In recognition of Women's History Month, VOICES Meet the Author series presents "Grief and Memory," featuring two critically acclaimed female authors - Priscilla Gilman and Allison Gilbert. The authors will share lessons learned as it relates to death, loss, and grief, and highlight how to better understand our enduring and complicated relationships with loved ones. VOICES Founding Director Mary Fetchet will moderate the conversation and share her personal experience after losing her son, as well as observations of the long-term impact of grief on the 9/11 Community over the past 21 years.
Priscilla Gilman, author of the recently released The Critic's Daughter, joins last month's guest Allison Gilbert, author of Listen, World!, and VOICES Founding Director, Mary Fetchet for an insightful, soul-searching conversation.
About the Presenters
Priscilla Gilman is a former professor of English literature at both Yale University and Vassar College and the author of The Anti-Romantic Child: A Story of Unexpected Joy (Harper), and The Critic's Daughter, to be published by Norton in February, 2023. Dr. Gilman attained her undergraduate, masters and Ph.D from Yale. She left academia in 2006 and worked as a literary agent and taught poetry to inmates in a restorative justice program and to NYC public school students.
Gilman’s highly acclaimed first book, The Anti-Romantic Child, won numerous awards and was chosen as Best Book of the year by the Chicago Tribune.Her second book, The Critic’s Daughter, is a memoir about her complicated relationship with her father, the late drama and literary critic, Richard Gilman.
Gilman has written about literature, parenting, autism and education and has reviewed literature for the Daily Beast, The New York Times Book Review and many other renowned publications. She has received fellowships and grants from the Andrew W. Mellon Foundation, the Speranza Foundation, the Whiting Foundation, and the New York Council for the Humanities. In 1997, Gilman won the Yale College Graduate Prize Teaching Fellowship. In 2018, she became a certified Mindfulness and Loving-Kindness meditation teacher. In 2019, she won the Yale Alumni College Distinguished Teaching award.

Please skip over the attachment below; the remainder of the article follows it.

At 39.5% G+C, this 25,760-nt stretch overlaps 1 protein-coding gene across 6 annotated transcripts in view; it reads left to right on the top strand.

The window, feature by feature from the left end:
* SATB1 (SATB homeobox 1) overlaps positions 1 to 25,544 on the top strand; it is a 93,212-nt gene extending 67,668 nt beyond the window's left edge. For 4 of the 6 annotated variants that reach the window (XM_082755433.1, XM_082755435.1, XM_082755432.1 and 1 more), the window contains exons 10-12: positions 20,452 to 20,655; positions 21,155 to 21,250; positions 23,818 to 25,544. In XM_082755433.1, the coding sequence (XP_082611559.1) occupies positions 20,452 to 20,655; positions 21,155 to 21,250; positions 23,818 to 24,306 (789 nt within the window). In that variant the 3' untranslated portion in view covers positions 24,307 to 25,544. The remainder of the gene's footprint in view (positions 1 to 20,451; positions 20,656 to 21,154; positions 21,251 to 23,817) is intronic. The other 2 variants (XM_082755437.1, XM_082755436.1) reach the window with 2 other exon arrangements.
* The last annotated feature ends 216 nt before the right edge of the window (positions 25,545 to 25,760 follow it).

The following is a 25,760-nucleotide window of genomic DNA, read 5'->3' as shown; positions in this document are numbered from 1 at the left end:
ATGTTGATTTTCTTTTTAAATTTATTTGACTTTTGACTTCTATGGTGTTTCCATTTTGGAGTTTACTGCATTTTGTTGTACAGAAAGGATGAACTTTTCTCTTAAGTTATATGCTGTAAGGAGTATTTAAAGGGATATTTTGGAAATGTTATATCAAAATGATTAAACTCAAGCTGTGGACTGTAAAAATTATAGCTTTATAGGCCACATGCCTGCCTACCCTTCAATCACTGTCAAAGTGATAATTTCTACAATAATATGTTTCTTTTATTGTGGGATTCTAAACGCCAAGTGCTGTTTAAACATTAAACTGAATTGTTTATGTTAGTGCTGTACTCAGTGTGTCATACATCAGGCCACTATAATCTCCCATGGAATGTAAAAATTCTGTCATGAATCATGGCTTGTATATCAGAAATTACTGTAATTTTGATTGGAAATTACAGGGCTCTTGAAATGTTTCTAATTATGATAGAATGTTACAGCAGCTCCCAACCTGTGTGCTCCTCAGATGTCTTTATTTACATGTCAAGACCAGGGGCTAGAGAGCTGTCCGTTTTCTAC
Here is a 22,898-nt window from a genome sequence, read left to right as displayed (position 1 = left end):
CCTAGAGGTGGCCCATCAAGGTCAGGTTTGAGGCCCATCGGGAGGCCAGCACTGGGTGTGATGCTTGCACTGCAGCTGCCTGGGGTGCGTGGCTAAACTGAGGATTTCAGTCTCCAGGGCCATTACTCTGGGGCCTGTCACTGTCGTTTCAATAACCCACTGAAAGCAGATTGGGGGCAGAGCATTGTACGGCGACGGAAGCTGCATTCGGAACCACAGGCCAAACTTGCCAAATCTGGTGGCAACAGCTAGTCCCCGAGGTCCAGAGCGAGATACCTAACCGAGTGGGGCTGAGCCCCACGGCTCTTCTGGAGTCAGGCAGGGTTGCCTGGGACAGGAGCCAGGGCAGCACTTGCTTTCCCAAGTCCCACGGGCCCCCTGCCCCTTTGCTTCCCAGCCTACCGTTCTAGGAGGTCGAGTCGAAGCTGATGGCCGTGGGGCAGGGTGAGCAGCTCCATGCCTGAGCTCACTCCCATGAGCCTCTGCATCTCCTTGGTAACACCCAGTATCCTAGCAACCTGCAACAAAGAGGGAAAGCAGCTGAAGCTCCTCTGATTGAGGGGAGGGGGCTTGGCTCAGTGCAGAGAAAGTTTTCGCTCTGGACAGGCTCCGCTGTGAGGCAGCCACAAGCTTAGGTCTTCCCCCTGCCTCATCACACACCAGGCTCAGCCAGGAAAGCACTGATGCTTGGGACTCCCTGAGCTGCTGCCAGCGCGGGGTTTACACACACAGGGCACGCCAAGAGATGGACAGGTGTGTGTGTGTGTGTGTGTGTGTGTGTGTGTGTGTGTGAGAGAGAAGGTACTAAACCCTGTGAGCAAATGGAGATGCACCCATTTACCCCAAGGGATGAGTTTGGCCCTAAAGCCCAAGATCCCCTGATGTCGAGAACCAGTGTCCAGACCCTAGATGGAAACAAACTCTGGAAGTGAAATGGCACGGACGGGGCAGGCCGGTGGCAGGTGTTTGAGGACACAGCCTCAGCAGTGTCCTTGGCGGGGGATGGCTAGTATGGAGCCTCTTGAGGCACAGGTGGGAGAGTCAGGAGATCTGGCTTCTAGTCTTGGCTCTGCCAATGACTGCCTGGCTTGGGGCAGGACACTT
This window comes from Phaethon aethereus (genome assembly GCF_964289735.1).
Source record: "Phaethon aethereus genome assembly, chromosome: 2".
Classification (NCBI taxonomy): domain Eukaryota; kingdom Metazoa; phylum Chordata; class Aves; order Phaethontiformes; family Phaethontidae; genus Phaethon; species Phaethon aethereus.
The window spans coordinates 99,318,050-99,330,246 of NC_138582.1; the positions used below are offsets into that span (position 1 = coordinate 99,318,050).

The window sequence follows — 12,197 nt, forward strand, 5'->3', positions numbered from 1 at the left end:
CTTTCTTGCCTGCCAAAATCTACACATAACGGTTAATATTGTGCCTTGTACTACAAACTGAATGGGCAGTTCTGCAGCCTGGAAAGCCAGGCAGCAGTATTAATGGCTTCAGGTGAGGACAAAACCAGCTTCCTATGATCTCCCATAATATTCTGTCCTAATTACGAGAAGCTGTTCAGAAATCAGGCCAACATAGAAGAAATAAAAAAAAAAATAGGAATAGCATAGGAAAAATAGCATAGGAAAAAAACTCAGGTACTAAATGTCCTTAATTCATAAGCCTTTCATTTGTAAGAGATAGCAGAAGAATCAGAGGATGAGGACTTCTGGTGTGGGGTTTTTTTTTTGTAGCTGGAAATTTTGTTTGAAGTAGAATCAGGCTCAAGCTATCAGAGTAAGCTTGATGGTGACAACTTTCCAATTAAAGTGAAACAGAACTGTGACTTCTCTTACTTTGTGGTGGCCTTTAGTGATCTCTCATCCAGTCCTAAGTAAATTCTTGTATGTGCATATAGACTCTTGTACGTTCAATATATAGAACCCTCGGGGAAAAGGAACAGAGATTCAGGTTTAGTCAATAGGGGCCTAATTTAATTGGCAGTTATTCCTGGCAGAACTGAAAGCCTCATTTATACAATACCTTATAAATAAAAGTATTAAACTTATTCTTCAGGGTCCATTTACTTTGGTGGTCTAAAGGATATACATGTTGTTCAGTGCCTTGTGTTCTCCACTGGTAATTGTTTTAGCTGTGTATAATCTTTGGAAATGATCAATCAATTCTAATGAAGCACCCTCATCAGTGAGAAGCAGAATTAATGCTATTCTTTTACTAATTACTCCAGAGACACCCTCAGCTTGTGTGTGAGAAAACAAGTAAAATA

Allison Gilbert is an award-winning journalist and co-author of Listen, World!, the first biography of American writer Elsie Robinson. She is host of “Women Journalists of 9/11: Their Stories,” a 20-part documentary series produced in collaboration with the National September 11 Memorial & Museum. Gilbert is the official narrator of the 9/11 Memorial Museum’s historical exhibition audio tour, the only female journalist to be so honored.
She writes regularly for the New York Times and other publications. On her blog, she features Q & A’s with some of the most notable names in our culture today including, Arianna Huffington, Joh Stewart, Henry Louis Gates Jr., Dani Shapiro and Gretchen Rubin.
Allison is co-editor of Covering Catastrophe: Broadcast Journalists Report September 11 and author of Always Too Soon: Voices of Support for Those Who Have Lost Both Parents, Parentless Parents: How the Loss of Our Mothers and Fathers Impacts the Way We Raise Our Children, and Passed and Present: Keeping Memories of Loved Ones Alive.
Mary Fetchet, LCSW
Mary Fetchet is Executive Director and President of Voices Center For Resilience, formerly known as Voices of September 11th, an organization she co-founded following the death of her son Brad on 9/11. Her unique background as a mother of a victim, along with 29 years of expertise as a clinical social worker, has influenced VOICES innovative approach in providing long-term support services for victims’ families, survivors, responders and the families of those who have died since of 9/11 related illnesses.
Today, she is equally committed to assisting communities in preparing for and recovering from other tragedies through community training, research and public/private partnerships, in the United States and abroad.
Mary is a strong advocate for the rights of victims’ families, survivors and responders, and public policy reforms to make the country safer. She advocated for the establishment of the 9/11 Commission which led to sweeping governmental intelligence reforms and testified before the 9/11 Commission and the U.S. Congress on six occasions. She has received numerous awards, most notably induction into the Hall of Fame at Columbia University School of Social Work in New York City, NBC Nightly News with Brian Williams Making a Difference, and ABC News Person of the Year.